“Triad Underworld” (2004)

by A.J. Hakari

"Triad Underworld" poster

The best crime movies tend to deflect as much attention away from the misdeeds of their characters as possible. Rather than revel in someone’s abhorrent behavior and expect us to root for them because they’re on the poster, films of greater foresight focus on more psychological implications. What drives one to lead a larcenous life? Did all their morals vanish with their first pull of the trigger? Hong Kong has long been a mother lode for stories like these, from A Better Tomorrow to Infernal Affairs, and then some. Upon first glance, Triad Underworld seems like a hastily-assembled jab at hitching a ride on the coattails of such titles, with its cheap look and a plot that has some difficulty getting its shit together. But all the initial confusion pays off in unexpected ways, the end result defying its crude presentation to deliver an effectively somber example of its chosen genre.

Mr. Hung (Andy Lau) is a man of many enemies. Being a high-ranking mob boss, threats on his life are par for the course, but things have changed now. Hung has just become a first-time father, and with both his reputation and family to protect, he’s urged to flee the country by his right-hand man, Lefty (Jacky Cheung). The rumors of a new hired gun en route to do him in are even more of an incentive to take off, but Hung isn’t about to surrender his power just yet, especially to a hothead like Lefty. Meanwhile, Yik (Shawn Yue) is shown to be rising through the underworld’s ranks himself, having been picked by his superiors to carry out a particular assassination. Hung may be on his way out, but Yik is all in, diving headfirst into a night that will shape his destiny forever.

Often bundled together with Johnnie To’s unrelated Election movies here in the States, Triad Underworld is a fine enough film to deserve being counted in their company. Saying precisely why requires nimbly navigating a field of eggshells, as a single revelation in the final scenes is what makes so much of the flick click. Some might call it unfair to enjoy so much of a picture almost solely due to a last-act twist (considering how overall messy the narrative leading up to it is), but it makes you take a second look and fills in enough holes to not be worth discarding. Without divulging anything vital, it comes to a poignant conclusion about the irony of a life of crime, of how lonely one becomes when they’ve an army of thugs at their beck and call. Though there is blood shed here, it’s not what interests director Wong Ching-Po, who provides the meat of the film in conversations about power struggles and why some covet being the big boss when death will be forever peering over your shoulder.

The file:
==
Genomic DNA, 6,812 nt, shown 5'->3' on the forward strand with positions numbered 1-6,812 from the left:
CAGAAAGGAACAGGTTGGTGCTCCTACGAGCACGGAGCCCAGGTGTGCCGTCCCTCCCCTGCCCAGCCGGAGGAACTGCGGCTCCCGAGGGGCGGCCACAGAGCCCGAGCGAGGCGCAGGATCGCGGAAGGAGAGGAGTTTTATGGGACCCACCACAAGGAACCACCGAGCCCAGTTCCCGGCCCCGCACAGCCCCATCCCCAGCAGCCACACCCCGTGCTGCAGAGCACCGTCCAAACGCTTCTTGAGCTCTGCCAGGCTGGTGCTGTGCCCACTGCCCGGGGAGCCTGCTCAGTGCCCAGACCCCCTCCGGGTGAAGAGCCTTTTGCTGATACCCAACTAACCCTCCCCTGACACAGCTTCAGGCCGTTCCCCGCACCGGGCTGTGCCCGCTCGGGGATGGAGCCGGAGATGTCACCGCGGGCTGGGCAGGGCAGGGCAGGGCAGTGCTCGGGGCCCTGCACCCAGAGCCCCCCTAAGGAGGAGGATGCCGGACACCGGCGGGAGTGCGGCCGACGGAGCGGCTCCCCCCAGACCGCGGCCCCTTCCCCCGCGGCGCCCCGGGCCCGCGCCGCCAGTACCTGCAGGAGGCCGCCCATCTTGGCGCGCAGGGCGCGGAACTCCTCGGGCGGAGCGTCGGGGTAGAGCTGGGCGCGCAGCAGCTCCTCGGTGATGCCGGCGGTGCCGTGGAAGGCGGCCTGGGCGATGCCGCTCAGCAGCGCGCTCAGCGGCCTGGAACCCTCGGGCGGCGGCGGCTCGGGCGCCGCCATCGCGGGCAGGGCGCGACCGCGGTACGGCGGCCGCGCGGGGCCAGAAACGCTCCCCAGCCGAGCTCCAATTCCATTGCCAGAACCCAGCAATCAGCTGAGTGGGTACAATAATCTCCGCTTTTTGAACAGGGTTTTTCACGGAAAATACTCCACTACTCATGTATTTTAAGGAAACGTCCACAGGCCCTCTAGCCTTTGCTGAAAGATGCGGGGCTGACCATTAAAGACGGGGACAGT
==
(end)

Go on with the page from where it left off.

Though its photography may strike you as low-rent at first, it actually does a service to Triad Underworld in the long run. It hits home the unglamorous tone the filmmakers are shooting for, allowing not a hint of romance to seep into the production. Being frugal doesn’t always work out to its benefit (just check out those horrible, digitally-inserted head wounds), but the movie’s introspective nature shines through and makes you forget about the requisite action being kept to a minimum. Why these characters do what they do is almost all the suspense one requires, and with an exception or two, Triad Underworld‘s cast holds your attention admirably. Somebody definitely favored Lau, who gets the bulk of the screen time and best dialogue to work with. But his performance here really is great stuff, perfectly playing a consummate cool customer who commands a room even at his most unassuming. Yue is a bit less fortunate as Yik, whose purpose eventually becomes clear but only after experiencing an insubstantial arc and substituting an awful lot of glowering for expressing his embittered psyche.

While falling short of a John Woo joint’s action and the breathless suspense Johnnie To is a master at conjuring, Triad Underworld is a crime saga that sits upon a pretty sturdy foundation. It needs little to get its point across, packing just enough monologues, double-crosses, and spilled blood to make a good impression. Triad Underworld won’t change how you see the genre, but it will settle you down for a sound story with plenty of dramatic punch.

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